[...] profitable and pleasant Glass of extraordinary Expences. [...]
Whereunto is added, the true Assize of Bread, according to the Statute.

[...] DayWeekMonthYear
q. Farthing.j. d. ob. q.viij. d.vij. s. vij. d. q.
[...]HIS. Farthing a day in full expence,
is in the year, seven shillings seven pence:
a Farthing which some need to regard,
[...]or for them to thrive it will be hard.
Come view this glass well,
and look thereupon:
For it passeth all others,
of Crystal or Stone.
ob. a half-penny.iij. d. ob.xiiij. d.xv. s. ij. d. ob.
[...] Half-penny a day, is in the year found
[...]e fifteen shillings and two pence half-penny round:
[...]he which if good husbandry would hap,
[...] would find a Child both with milk and pap,
If with sparing at first
thou do begin:
Both thou, wife and children
shall thereby profit win.
i. d. a penny.vij. d.ij. s. iiij. d.xxx. s. v. d.
[...] this Penny a day, see thou take good heed,
[...]e it will empty thy purse with speed:
[...]rty shillings five pence in the year it doth contain:
Beware that the Ale-wife hath not the gain.
From Alehouse and Tavern,
thy penny keep warm:
At home a Groat spent
shall do thee less harm.
ij d. two pence.xiiij. d.iiij. s. viij. d.iij. li. x. [...].
[...]his Two pence a day, is three pound a year,
[...]d full ten pence; take heed my dear:
[...]t, Oatmeal, S [...]e, it would well discharge,
[...]nd Candles also, if thou spend not two large.
If having but small, being godly
and this well observe:
Relieve thou maist sometime
the poor that do starve.
q. iij. d. Three pence.xxi. d.v j s.iiij. xi. s. iij. d.
[...]his three pence a day, the whole year about.
[...]is four pound eleven shillings and three pence full out.
Dishes, Spoons, Trenchers, Ladle, and Scummer,
it will buy thee, and a Hat for Summer.
In houshold-stuff somewhat
spent sometime must be:
For borrowing is hatefull,
thine own use boldly.
ii j. d. Four penceij. s. iiij. d.ix s. iiij. d.vi. l. xx. d.
[...]his Four pence a day, who so abroad doth spend,
[...]ometh to six pound twenty pence at the years end.
[...]oots, Hose, and Shooes, it would buy thee and thine,
[...]f thou and thy wife draw both the right line.
Vain[?] expence is well seen,
by being tattered and torn:
Work then and fly expence,
for this thou wast born.
v. d. Five pence.ij s. xi. d.xi. s. viij. d.vii. l. xii. s. i d.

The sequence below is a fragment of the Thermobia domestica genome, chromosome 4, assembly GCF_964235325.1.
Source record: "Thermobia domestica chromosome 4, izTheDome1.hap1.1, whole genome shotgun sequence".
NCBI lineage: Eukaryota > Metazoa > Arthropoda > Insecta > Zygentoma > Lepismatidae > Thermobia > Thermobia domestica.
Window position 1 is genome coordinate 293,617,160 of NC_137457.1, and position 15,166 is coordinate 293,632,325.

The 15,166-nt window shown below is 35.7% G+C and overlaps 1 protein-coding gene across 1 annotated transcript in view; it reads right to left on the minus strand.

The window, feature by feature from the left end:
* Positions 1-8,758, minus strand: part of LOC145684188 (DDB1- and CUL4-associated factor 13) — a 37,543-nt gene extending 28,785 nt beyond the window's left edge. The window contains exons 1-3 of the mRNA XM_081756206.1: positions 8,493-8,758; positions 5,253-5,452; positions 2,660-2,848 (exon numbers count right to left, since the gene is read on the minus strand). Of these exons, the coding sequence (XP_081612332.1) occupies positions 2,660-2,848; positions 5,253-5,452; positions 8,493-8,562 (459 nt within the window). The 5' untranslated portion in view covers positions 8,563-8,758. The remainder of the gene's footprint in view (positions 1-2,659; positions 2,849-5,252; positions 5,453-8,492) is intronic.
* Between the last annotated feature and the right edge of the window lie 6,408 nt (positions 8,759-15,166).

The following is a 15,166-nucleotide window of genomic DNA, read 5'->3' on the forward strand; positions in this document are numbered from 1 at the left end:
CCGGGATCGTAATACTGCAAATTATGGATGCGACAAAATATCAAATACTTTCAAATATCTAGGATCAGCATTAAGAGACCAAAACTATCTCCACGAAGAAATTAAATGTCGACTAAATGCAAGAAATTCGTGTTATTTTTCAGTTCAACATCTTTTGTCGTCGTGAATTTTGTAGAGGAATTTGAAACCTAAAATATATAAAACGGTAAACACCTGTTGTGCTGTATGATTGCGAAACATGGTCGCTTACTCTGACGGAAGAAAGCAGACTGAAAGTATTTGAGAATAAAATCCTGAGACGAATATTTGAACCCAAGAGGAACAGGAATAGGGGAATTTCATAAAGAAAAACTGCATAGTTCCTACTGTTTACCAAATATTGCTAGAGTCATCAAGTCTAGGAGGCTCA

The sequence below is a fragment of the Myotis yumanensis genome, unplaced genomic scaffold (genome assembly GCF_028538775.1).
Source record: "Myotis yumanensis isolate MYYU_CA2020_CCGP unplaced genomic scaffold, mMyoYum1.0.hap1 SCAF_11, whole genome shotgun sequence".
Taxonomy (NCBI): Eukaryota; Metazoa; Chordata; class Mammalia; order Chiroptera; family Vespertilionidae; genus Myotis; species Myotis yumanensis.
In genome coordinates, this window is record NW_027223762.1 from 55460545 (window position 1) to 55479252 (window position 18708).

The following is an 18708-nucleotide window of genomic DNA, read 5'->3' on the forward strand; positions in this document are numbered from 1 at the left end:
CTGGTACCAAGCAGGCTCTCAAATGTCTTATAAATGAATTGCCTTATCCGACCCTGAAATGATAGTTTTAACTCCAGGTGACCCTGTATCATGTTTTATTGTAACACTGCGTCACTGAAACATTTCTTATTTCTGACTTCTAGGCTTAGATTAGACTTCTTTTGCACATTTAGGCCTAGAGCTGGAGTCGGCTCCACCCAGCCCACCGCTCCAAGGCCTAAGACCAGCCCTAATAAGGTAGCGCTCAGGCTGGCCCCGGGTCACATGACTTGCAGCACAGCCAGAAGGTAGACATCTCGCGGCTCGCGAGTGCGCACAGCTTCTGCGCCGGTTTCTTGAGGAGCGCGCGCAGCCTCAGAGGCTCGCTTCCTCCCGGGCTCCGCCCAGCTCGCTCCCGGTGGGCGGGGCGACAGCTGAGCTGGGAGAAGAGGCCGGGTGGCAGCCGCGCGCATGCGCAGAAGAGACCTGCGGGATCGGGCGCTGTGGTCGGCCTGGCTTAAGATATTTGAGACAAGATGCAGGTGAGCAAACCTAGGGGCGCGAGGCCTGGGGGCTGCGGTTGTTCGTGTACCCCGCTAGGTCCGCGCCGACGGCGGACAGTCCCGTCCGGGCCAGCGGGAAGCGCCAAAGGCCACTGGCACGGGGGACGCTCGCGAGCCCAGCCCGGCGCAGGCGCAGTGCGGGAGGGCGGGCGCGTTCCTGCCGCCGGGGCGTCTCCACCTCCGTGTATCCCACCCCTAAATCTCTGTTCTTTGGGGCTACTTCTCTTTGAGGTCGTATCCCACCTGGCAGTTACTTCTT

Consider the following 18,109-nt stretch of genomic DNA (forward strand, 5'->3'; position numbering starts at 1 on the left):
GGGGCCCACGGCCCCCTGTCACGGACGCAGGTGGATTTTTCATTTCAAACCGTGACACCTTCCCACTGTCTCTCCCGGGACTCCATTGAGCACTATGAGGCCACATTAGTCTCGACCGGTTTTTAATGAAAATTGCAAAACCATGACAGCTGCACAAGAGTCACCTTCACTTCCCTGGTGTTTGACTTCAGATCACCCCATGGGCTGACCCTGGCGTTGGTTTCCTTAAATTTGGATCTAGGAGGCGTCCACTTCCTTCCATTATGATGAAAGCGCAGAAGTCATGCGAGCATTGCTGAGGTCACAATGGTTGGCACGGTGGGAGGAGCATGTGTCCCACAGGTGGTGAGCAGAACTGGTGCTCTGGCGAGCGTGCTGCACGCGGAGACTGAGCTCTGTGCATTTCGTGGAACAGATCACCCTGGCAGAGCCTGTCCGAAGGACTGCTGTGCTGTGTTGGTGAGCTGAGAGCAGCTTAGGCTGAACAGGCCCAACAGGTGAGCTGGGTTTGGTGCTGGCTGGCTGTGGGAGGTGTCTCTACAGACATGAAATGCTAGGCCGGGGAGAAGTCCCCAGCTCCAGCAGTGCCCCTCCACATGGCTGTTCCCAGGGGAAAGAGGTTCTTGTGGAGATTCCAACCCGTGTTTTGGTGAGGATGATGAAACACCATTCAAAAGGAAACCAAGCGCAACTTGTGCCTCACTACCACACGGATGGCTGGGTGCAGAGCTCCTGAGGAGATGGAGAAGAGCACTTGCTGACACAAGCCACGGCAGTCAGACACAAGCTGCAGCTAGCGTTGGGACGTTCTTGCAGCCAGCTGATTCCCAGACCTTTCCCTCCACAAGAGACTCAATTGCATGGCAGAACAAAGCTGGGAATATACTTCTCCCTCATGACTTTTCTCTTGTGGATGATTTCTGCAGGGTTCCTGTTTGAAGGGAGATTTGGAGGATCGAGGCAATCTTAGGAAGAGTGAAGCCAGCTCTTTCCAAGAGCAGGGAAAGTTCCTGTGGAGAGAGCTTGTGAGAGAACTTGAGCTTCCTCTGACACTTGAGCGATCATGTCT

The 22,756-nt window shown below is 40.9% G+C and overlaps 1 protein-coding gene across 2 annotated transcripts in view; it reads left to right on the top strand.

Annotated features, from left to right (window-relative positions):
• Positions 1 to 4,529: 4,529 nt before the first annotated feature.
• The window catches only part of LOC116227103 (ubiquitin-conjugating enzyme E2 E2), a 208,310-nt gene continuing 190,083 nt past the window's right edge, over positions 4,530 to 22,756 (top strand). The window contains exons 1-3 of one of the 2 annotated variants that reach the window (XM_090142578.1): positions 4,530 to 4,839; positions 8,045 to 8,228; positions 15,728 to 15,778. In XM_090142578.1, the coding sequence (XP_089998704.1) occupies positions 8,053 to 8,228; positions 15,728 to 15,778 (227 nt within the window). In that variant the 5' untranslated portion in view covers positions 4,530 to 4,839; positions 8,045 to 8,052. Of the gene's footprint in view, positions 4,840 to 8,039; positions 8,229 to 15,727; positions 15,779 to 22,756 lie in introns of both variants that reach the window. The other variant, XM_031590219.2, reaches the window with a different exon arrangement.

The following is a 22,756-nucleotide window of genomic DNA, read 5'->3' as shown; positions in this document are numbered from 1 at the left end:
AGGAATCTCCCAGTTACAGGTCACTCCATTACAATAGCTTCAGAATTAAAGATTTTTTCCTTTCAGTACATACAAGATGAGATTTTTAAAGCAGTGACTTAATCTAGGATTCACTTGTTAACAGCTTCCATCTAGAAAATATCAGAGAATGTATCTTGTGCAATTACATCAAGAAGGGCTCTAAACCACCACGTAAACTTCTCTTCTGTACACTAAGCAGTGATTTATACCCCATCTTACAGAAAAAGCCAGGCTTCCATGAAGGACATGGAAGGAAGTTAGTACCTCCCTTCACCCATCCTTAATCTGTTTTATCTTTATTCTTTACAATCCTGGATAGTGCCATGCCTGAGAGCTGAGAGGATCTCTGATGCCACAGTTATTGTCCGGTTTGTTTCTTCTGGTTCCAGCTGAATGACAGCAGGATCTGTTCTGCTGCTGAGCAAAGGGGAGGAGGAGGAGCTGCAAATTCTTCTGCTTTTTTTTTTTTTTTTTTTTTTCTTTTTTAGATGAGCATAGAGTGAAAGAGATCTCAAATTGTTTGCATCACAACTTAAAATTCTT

This Five pence a day doth fully arise,
to seven pound twelve shillings & a penny, wherefore be wise,
With many implements thy house it will store
now spend as thou mayest, but spend no more.
On thy back, and in house
as need craves, bestow,
Else Neighbours[?] will say,
good drink keeps thee low.
vi. d. Six pence.ij. s. vj. d.xiii. s.ix l. ii s. vi d.
This Six pence a day, doth mount very high,
to Nine pound a year, two shillings and six pence truly.
Which would for all kind of linnen well pay:
a[?] [...] keep thee and thine in honest array.
In Common-wealth shew th [...]e
no drone for to be:
But labour with others
the burthen to carry.
vij d. Seven pence.iij s. j d.xvi s. iiij d.x l. xii s. xi d.
This Seven[?] pence a day, in the year doth increase
to ten pound twelve[?] shillings and eleven pence no less:
Which with Brass and Pewter, thy house would so deck,
th [...]t for an ill hu [...]band none should thee suspect .
To slander[?] and anger,
this expence would bring:
But kept well, it will help thee
when sickness doth sting.
viij. d. Eight pence.iiij s. viij d.xviii s. viij [...] d.xii l. i j s. iiij d.
[...]is Eight pence a day spent all the year long,
twelve pound three shillings four pence, mark well this song
will furnish thy house like an honest man,
[...] make chear for thy neighbours now and than.
For honest good neighbour hood
sometime thou must spare:
A nigard is hated,
to love him none care.
ix d. Nine pence.v s. iij d.xxi s.xiii l. xiij s. ix d.
[...]is Nine pence a day, in the year cometh just,
thirteen pound thirteen shillings & nine pence, well it trust:
[...]his would be well kept in thy Chest and House,
[...]o welcome thy friends right courteous.
For friends, as Prince, Father,
and other, something keep,
To maintain these estates,
without which thoud'st weep.
x d. Ten pence.v s x d.x [...]iij s. iiij. d.xv l. iij s. ij d.
This Ten pence a day, in the year out quite,
is fifteen pound four shillings and two pence now right:
It would buy Wood Cole, and other things fit,
yea Bread-corn, and Ale-corn, if thou hast wit.
The Scripture him counteth